Recreation staff at the Rossland and Warfield swimming pools learned a hard lesson last summer as they struggled to hire sufficient staff to maintain aquatic programs.
This year both communities are getting an early start in its recruitment campaign for the coming outdoor swimming season.
While indoor pools, like the Trail Aquatic Centre, maintain staff year-round, seasonal outdoor pools have to deal with the challenges of laying off staff in the fall and then recruiting in the spring.
In Rossland, recreation programmer Robyn Hethey cast a wide net to try to bring in the experienced staff to run the various pool programs.
“Things are looking a lot better this year. We put out province-wide ads to try to bring some people in,” Hethey said.
“We’ve already hired a pool manager and have picked up some senior staff with two or three coming back from last year. We’ve also got a number of students who were taking courses last year who finished their training and they’re banging on our doors.”
Hethey predicts a full range of aquatic programs this year with a possibility of new additions to enhance opportunities for competitive swimmers in Rossland.
“We’re working with the Stingrays in Trail to try to create a feeder club in Rossland,” said Hethey.
“We’d like to have programs in Rossland in June and July and then they could transfer to Trail after. We’re just working on schedules right now.”
Teresa Mandoli, Village of Warfield recreational coordinator, said they have had job postings in the local papers and on the village website since the end of February but have only had a few applicants so far with the postings closing April 12th.
“There seems to be a shortage of kids,” said Mandoli. “There is a standard certification needed. It costs so much for the courses and it is a long process to get certification. They don’t seem to have the same dedication.”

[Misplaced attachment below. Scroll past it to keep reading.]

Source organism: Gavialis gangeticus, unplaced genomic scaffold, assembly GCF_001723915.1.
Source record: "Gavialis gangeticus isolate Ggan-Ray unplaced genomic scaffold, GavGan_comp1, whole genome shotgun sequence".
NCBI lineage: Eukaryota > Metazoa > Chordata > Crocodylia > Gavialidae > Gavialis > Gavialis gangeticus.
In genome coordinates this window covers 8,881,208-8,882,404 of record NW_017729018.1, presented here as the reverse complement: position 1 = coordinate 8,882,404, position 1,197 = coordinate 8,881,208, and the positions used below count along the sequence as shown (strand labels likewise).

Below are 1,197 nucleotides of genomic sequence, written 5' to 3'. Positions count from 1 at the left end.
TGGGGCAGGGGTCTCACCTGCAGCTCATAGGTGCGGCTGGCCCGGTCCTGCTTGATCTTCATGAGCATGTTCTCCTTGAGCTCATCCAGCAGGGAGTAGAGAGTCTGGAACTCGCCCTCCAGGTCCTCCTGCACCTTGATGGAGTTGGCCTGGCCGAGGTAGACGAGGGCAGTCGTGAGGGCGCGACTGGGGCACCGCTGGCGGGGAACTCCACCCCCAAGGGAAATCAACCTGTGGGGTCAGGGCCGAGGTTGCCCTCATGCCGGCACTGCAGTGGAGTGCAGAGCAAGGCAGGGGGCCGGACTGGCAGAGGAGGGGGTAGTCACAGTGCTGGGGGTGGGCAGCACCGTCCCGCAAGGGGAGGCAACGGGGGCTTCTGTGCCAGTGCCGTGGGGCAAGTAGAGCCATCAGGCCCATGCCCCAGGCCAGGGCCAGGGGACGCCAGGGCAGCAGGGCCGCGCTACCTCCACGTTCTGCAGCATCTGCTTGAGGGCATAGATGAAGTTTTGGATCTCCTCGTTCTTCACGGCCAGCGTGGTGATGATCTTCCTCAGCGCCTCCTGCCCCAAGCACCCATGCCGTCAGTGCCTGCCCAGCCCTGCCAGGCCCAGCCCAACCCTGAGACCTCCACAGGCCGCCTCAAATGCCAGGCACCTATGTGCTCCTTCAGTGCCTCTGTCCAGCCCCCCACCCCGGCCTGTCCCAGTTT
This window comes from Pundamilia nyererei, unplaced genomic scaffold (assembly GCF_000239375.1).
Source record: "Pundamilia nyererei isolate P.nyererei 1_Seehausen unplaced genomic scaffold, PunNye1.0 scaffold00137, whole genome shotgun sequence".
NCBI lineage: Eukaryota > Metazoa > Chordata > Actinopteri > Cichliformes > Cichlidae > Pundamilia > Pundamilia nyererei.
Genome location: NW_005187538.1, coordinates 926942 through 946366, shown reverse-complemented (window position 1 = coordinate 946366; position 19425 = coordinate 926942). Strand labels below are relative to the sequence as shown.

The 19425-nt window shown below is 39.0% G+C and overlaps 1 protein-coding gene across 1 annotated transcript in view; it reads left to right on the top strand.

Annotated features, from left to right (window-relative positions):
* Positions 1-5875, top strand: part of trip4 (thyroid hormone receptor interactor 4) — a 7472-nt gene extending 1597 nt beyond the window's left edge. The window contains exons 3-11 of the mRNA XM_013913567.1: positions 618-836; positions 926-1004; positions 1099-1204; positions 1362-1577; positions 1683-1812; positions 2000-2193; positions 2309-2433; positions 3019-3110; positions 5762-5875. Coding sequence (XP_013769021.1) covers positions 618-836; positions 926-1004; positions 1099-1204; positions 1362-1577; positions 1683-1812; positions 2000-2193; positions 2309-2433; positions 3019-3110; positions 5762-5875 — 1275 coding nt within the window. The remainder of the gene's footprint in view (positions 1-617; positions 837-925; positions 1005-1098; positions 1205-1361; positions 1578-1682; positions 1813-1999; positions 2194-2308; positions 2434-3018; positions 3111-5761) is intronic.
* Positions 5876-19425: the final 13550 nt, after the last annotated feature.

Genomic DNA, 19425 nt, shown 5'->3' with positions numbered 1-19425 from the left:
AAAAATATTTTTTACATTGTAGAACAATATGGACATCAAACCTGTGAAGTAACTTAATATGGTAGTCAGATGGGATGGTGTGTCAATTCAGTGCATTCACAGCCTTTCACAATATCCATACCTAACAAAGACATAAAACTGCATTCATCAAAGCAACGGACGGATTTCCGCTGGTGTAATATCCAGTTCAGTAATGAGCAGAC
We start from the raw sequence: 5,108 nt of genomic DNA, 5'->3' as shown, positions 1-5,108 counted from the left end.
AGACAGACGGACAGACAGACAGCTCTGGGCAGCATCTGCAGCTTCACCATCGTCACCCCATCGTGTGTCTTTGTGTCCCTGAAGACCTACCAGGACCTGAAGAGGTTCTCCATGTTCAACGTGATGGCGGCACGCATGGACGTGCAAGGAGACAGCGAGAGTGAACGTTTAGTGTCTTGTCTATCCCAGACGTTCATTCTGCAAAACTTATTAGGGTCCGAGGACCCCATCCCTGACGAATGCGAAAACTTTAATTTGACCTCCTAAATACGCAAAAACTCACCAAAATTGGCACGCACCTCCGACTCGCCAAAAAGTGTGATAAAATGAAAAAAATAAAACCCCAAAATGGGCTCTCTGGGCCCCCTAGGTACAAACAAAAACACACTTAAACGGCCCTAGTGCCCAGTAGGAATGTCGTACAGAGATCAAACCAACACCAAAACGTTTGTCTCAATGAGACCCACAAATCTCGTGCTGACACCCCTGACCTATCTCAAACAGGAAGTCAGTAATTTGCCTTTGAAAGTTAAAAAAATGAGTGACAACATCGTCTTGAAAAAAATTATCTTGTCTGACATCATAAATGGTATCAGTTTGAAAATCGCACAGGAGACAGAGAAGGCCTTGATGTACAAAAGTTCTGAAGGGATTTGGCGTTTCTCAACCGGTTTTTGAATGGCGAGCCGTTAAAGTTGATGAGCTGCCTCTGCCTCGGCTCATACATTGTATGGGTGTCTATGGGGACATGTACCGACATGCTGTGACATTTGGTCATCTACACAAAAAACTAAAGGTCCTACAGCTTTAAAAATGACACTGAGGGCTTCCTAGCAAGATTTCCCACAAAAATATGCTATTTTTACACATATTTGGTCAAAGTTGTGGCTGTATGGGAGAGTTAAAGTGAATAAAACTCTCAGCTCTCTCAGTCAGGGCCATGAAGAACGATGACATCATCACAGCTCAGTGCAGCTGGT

Hethey acknowledges that the training and certification process is extensive.
“The public might look at lifeguards as just kids hanging around the pool,” said Hethey. “But they have to be highly trained to be able to get the positions.”
Hethey explained that prospective lifeguards are required to take a ladder of courses before they can work in the field, potentially totalling over 200 hours of safety, first aid and lifesaving training.
“The initial training includes the Bronze medallion, Bronze Cross, Standard First Aid with CPR “C”, and National Life Saving, which is the first 100 hours,” Hethey explained.
“The additional courses include Assistant Water Safety Instructor (ASWI) and Water Safety Instructor (WSI).”
The degree of training obtained by anyone interested in becoming a lifeguard directly affects their chances of employment afterwards.
“In ranking the employability of teens with this training having the first four courses is like silver but with the AWSI and WSI as well, that ranks them as gold,” said Hethey. “But it’s definitely not a small commitment dollar-wise or time-wise.”
“All in all we’re feeling good about this season,” added Hethey. “We’ve got experienced staff, who are good mentors to the younger staff and some grade 11’s and 12’s who are hopefully coming back. We just have to keep up the pressure on kids to complete their training.”